The impact of secondary metabolites on the ecology of Bacillus subtilis

Heiko Thomas Kiesewalter*

*Corresponding author for this work

Research output: Book/ReportPh.D. thesis

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In nature, microorganisms are inhabiting nearly all ecological niches on Earth, where they live in complex communities and interact with other organisms and their environment. These intra- and interspecies or even interkingdom interactions can be beneficial, neutral or antagonistic for each of the partners. It is believed that a variety of these interactions are mediated by secondary metabolites. These small molecules are unlike primary metabolites not directly involved in growth and proliferation of the producing organism but might fulfil tasks, which improve their fitness, such as communication, nutrient acquisition or competitive inhibition, in the given environment. Under laboratory conditions, it has been shown that secondary metabolites greatly impact microbial interactions. Noteworthy, humans have already benefitted from several applications of them since their discovery. The first described microbial secondary metabolites, such as antibiotics, have revolutionised medicine and disease treatments and consequently tremendously increased life expectancy of both humans and farm animals. Additionally, the use of secondary metabolites-producing bacteria as biocontrol agents or probiotics have improved plant, livestock as well as human health. However, besides their primarily in vitro observed antimicrobial effects, our understanding of the true ecological role of these molecules is still limited.

Members of the genus Bacillus have beneficial properties by promoting plant growth and improving plant health by antagonising plant pathogenic fungi and bacteria. This Ph.D. project investigated in six separate publications the influence of secondary metabolites from Bacillus species, especially Bacillus subtilis, on plant pathogenic fungi, bacterial communities and cell differentiation.

Study 1 revealed that the antifungal potential of 23 B. subtilis strains, isolated from 11 different environments, varied among co-isolated strains due to differences in the production of nonribosomal peptides. A mutant-based screening highlighted that the biocontrol properties of B. subtilis depend on both the tested bacterial strain and the targeted fungal plant pathogen. We demonstrated that the nonribosomal peptide plipastatin is sufficient to inhibit Fusarium species (spp.), whereas, a combination of plipastatin and surfactin was essential in the majority of B. subtilis strains for a strong inhibition of Botrytis cinerea. Genomic data of selected B. subtilis strains, obtained from study 2, allowed us to identify either missing core genes, a nonsense mutation, or potentially altered gene regulation as the cause for interrupted or altered nonribosomal peptide production. Furthermore, we could demonstrate that these B. subtilis isolates harboured core biosynthetic gene clusters present in nearly all isolates and distinct accessory biosynthetic gene clusters present in only some of them.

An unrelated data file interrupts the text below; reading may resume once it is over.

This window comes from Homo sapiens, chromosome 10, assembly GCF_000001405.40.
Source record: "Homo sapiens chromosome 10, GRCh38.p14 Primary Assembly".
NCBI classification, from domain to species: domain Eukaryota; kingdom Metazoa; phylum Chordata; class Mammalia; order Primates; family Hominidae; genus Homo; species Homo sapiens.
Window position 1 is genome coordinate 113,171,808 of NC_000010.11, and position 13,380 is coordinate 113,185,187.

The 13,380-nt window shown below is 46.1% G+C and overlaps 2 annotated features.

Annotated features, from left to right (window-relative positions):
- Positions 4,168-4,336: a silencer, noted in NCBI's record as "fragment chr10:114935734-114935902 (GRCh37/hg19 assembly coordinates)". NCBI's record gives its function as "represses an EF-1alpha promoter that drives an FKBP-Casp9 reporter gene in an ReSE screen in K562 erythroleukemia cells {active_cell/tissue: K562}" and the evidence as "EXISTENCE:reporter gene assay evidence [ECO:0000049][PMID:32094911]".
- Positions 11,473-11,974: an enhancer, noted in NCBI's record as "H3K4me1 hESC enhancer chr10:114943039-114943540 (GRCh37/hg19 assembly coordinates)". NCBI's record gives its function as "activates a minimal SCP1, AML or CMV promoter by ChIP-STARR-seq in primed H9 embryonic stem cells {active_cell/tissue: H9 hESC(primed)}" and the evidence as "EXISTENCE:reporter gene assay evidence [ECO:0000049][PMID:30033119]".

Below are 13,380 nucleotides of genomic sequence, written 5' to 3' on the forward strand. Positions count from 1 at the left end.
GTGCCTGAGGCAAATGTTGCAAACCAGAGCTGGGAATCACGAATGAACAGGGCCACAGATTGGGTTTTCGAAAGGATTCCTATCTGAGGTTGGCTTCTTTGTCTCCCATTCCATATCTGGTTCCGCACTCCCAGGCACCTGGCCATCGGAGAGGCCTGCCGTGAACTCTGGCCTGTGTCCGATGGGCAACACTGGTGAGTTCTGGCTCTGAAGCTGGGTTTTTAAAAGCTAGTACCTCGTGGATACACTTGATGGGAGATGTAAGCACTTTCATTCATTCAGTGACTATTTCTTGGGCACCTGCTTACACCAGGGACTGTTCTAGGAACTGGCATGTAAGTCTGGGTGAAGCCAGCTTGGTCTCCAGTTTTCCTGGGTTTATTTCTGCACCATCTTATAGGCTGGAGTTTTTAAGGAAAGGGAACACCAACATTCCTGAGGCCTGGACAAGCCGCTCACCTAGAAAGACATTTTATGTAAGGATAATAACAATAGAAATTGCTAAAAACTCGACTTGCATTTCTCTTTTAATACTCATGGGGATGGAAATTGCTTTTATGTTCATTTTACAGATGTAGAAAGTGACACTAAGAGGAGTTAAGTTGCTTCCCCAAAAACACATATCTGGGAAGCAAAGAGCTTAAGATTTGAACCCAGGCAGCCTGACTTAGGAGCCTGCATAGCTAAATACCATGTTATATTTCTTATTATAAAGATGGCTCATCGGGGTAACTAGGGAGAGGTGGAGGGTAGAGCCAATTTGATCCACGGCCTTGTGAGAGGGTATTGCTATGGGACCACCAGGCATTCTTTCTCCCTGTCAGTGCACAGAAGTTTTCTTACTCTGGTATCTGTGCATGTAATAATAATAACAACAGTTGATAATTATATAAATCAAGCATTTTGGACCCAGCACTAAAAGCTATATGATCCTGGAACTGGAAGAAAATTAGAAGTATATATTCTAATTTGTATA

Study 3 highlighted that nonribosomal peptides of B. subtilis had only minor effects on soil-derived semi-synthetic bacterial mock communities but influenced the frequency of the closely related genera Lysinibacillus and Viridibacillus. Moreover, we could determine the susceptibility of Lysinibacillus fusiformis M5 towards surfactin.

Study 4 exhibited that the excellent antifungal properties of Bacillus velezensis DTU001, depend primarily on the produced nonribosomal peptide iturin, but a crude extract containing at least iturins, fengycins and surfactins was most bioactive against the targeted human and plant pathogenic fungi.

Study 5 demonstrated that in the laboratory strain B. subtilis NCIB 3610, genes encoding for matrix components and that are necessary for biofilm formation and plant root colonisation are as well crucial for colonisation of fungal hyphae of the Ascomycota Aspergillus niger and the Basidiomycota Agaricus bisporus.

Study 6 revealed that the presence of surfactin is not necessary for biofilm formation and plant root colonisation in B. subtilis NCBI 3610 and various B. subtilis environmental
strains, as claimed in previous studies.

In conclusion, this Ph.D. study highlights the coexistence of B. subtilis nonribosomal peptide producer and non-producer strains in ecological niches and the associated diversity in antifungal potential. Additionally, it reveals the impact of nonribosomal peptide mixtures on both bacterial communities and pathogenic fungi. Furthermore, surfactin production and biofilm formation are both essential for biocontrol properties but should be considered as two independent processes in B. subtilis.
Original languageEnglish
Place of PublicationKgs. Lyngby, Denmark
PublisherDTU Bioengineering
Number of pages186
Publication statusPublished - 2020


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